I travel across two worlds in my 20-minute commute between both my workplaces: a modern religious school, and a private grammar school where scions of Pakistan’s moneyed elite are privileged with quality education in tune with modern needs. The mindsets I deal with and the attitudes I encounter make for interesting comparison. At the religious school, the concepts of the sacred and the profane as defined by absolute religious morality are the framework for all thought-patterns and behaviour. Fidelity to the sacred is the highest value promoted and readily accepted—at least ostensibly—in an environment designed to actively encourage it. At the grammar school, the central value is free thinking and critical inquiry rigorously promoted by the administration. The curriculum is built around and disseminates post-Enlightenment Western perspectives and metanarratives, with the fundamental premise that of relative morality and of individual liberty as the highest value to be protected and safeguarded. Students are taught to invariably seek answers and explanations through logic, and question where the logical basis for an assumption seems unsatisfactory. While the tendency is generally positive, its universal and indiscriminate application may in fact be reminiscent of the cold, rock-hard post-Enlightenment Rationalism that Post-Modernist thought struggles to throw overboard for some of the infamous disasters attributed to it.
It strikes me each time in my Religious Studies class I raise a point from within the Islamic tradition that requires acceptance through faithful submission. While the classes are delightfully interactive and invigorating with questions, debates and discussions, the same may also afford a glimpse into a stark, gaping abyss lurking at the heart of this kind of education that carries the baggage of post-Enlightenment thought.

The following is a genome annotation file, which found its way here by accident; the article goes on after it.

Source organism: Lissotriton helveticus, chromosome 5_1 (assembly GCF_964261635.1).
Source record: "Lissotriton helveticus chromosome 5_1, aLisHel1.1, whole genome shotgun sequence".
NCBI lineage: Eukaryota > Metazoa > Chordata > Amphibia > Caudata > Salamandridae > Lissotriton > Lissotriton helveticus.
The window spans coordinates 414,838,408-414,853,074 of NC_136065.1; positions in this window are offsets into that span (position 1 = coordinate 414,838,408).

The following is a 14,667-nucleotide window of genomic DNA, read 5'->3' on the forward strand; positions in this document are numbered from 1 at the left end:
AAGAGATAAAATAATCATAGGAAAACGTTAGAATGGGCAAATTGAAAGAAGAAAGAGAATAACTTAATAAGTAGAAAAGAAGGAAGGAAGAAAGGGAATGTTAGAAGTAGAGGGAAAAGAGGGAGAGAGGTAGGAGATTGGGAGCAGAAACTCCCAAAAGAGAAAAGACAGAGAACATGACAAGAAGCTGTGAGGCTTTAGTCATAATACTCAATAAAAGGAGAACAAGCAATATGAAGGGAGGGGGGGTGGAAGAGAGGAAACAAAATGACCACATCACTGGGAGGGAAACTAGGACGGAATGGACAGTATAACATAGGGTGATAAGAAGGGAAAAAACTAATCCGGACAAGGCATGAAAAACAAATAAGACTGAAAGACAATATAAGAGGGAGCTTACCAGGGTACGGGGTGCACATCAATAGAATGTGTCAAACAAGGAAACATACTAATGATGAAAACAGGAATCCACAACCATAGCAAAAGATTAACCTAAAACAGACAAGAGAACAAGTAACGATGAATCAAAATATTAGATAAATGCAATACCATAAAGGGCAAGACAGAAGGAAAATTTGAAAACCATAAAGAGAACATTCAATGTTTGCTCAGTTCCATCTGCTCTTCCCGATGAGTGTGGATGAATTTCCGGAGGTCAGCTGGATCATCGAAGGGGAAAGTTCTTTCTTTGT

I happened to mention in the course of a class discussion, the fact that wearing gold for men is strongly discouraged in the mainstream Islamic tradition, and was showered with skeptical comments on the rationale of the ruling that bordered on impertinence. ‘But guys look so cool with all those accessories, and what about those gorgeous wedding rings? What’s so wrong with this? I mean I don’t see the point,’ said a particularly spirited young lady. I am also very often asked to suggest quick and easy ways to help students get regular with the daily prayers. And I always find myself unable to provide short and easy solutions, because the will to express adoration, submission and reverence to God in the daily prayer is engendered by a deep humbling sentiment from within—‘God-consciousness’ (taqwa)—it is not attainable through the Logos alone.